Unintuitive Benchmark Thread

Hey y’all,

I have discovered some weird, unintuitive stuff when running benchmarks about the performance of C++ that seems to sometimes even go against traditional wisdom, and I wanted to publish them somewhere we can all see and reference. All the source is in the perf-math repo, though I need to better organize it soon. I’m going to try to collect weird benchmark results in this post and keep it up to date.


.reserve() followed by push_back is slower than normal initialization and operator[] assignment

Benchmark                     Time             CPU   Iterations
push                       5100 ns         4505 ns       135015
reserve_push               2474 ns         2371 ns       297215
initialize_op_assign        900 ns          892 ns       652486

Eigen::VectorXd element access is slower than std::vector’s

…even with .coeff(), though just slightly:

Benchmark                       Time             CPU   Iterations
BM_EigenElementAccess       0.665 ns        0.662 ns   1000000000
BM_EigenCoeff               0.420 ns        0.419 ns   1000000000
BM_VectorElementAccess      0.347 ns        0.347 ns   1000000000

Anyone else have some they want to include?


First is pretty interesting! I wonder how much that changes when the 3rd has to initialize a more complex type

1 Like

Yeah, there must be some threshold, or perhaps doubles and ints are just special cased in the compiler, haha.

This doesn’t make any sense. Have you looked at the generated assembly code? I suspect a compiler bug or something.

Not yet! Hoping this thread sparks discussion too :) We can summarize the results in the top post or some eventual wiki.

Are you talking about the first result or the 2nd?

Here are my results:

Benchmark                     Time           CPU Iterations
push                        732 ns        732 ns     955334
reserve_push                580 ns        580 ns    1206236
initialize_op_assign        260 ns        260 ns    2694619
BM_EigenElementAccess         0 ns          0 ns 1000000000
BM_EigenCoeff                 0 ns          0 ns 1000000000
BM_VectorElementAccess        0 ns          0 ns 1000000000

Thought that the 0 results might be of interest more than anything.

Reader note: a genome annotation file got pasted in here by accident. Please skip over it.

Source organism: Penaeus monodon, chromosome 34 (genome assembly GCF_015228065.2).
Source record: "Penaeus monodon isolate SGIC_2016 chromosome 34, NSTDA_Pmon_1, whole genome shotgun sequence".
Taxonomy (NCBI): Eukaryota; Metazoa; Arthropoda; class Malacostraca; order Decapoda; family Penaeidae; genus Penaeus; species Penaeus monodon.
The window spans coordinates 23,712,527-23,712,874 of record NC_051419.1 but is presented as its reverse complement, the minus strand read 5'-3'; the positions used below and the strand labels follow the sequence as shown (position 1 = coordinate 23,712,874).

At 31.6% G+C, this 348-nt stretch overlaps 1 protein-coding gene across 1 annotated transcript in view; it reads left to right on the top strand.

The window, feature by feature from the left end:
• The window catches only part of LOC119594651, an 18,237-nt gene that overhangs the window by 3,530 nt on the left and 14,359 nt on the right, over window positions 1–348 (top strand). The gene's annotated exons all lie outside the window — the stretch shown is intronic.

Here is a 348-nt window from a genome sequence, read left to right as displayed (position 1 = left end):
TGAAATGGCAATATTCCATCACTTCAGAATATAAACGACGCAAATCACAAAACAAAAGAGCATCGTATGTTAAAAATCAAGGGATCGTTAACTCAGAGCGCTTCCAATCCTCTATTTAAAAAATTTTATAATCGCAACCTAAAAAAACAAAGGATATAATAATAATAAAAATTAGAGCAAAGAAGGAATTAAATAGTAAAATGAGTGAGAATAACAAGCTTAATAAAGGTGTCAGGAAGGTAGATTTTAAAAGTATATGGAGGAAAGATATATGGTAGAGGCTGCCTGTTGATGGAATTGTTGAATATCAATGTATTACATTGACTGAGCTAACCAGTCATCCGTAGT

Weird! I notice the results are printed as if they ran in the same benchmark run - did you link them together? Maybe that caused weirdness?


They were run separately. I manually removed the duplicated column heading here.

Did you also try what happens if you insert into a std vector? The std lib should optimize that accordingly…at that is what I would expect.

That’s what I’d have expected for double. Push-back is doing extra work compared to the unchecked set.

Exactly. Whether preallocating will be faster will depend on what’s being allocated. When you do this:

 std::vector<double> v(kSize);

It doesn’t have to do anything other than allocate a size. But if you did this

std::vector<var> v(kSize);

it’s a very different story because now the default constructor var() gets called kSize times to make sure v is initialized properly.

That’s surprising. What is Eigen doing wrong? This should just be the same memory dereferencing.

Something we’ve verified recently is that threading performance results don’t hold across different versions of compilers (gcc 5 vs gcc 6), they don’t hold across different compilers (clang++ vs g++), and they don’t hold across OSes (Windows gcc 4 vs Linux gcc 4).

I think it’s still pretty safe to assume that numeric computations are optimized similarly, although I’ve seen threads saying that’s not true for Intel. We should still check.

Would it be of interest to develop a custom test-suite via phoronix?


That would be interested, I’m hoping this week or next to write up something like a spec with the below. If you have anytime feel free!

@increasechief and @stevebronder If you’re writing a design doc feel free to submit it as a pull request on the design-docs repo and just paste the link here. Then we can all comment on it there and and it can evolve with feedback. Thanks!

Do you have examples of these? I remember seeing only that performance improvements might appear only for clang and not for gcc, but never the inversion of a benchmark result such that what seemed like the best answer on X was not the best answer on Y. Of course, separately we saw that the Mac Pro had a much steeper performance penalty for pointer AD stacks compared with all of our Mac laptops (which I guess is a 4th dimension across which benchmarks can vary - hardware). But I don’t remember seeing benchmarks conflict about which code was faster, just the magnitudes, right?

Here you go: https://github.com/stan-dev/design-docs/pull/4.